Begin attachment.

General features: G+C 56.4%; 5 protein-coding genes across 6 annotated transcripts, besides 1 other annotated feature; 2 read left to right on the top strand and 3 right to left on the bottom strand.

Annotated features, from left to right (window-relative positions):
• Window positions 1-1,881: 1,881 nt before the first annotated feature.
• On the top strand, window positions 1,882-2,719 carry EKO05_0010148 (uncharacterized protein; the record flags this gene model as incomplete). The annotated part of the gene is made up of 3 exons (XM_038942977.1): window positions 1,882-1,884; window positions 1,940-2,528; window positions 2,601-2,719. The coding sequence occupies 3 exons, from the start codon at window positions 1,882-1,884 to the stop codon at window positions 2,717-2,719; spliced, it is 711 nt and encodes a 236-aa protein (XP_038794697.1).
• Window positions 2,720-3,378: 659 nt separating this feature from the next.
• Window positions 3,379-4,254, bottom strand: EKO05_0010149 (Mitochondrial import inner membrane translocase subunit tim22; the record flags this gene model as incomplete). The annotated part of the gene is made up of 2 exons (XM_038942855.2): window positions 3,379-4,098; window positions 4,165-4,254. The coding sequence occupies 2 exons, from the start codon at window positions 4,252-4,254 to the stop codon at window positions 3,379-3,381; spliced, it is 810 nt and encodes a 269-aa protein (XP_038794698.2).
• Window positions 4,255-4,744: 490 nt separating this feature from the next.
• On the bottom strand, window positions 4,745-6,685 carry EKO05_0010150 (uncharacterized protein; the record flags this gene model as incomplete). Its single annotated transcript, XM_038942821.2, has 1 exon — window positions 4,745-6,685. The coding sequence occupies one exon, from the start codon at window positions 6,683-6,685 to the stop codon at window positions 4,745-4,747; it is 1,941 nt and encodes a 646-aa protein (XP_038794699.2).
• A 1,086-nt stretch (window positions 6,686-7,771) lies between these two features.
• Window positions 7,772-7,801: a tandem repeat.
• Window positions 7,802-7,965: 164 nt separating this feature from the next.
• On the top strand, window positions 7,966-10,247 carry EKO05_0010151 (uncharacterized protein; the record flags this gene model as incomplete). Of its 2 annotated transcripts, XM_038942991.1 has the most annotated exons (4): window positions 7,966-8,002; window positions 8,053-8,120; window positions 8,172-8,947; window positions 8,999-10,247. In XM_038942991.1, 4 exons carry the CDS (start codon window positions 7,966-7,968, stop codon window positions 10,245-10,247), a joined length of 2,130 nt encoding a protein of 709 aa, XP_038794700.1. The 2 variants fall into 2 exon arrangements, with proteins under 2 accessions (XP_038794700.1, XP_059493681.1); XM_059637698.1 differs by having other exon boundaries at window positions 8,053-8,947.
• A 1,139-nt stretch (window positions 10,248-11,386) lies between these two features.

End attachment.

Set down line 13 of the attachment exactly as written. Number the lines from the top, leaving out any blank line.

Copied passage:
• A 1,139-nt stretch (window positions 10,248-11,386) lies between these two features.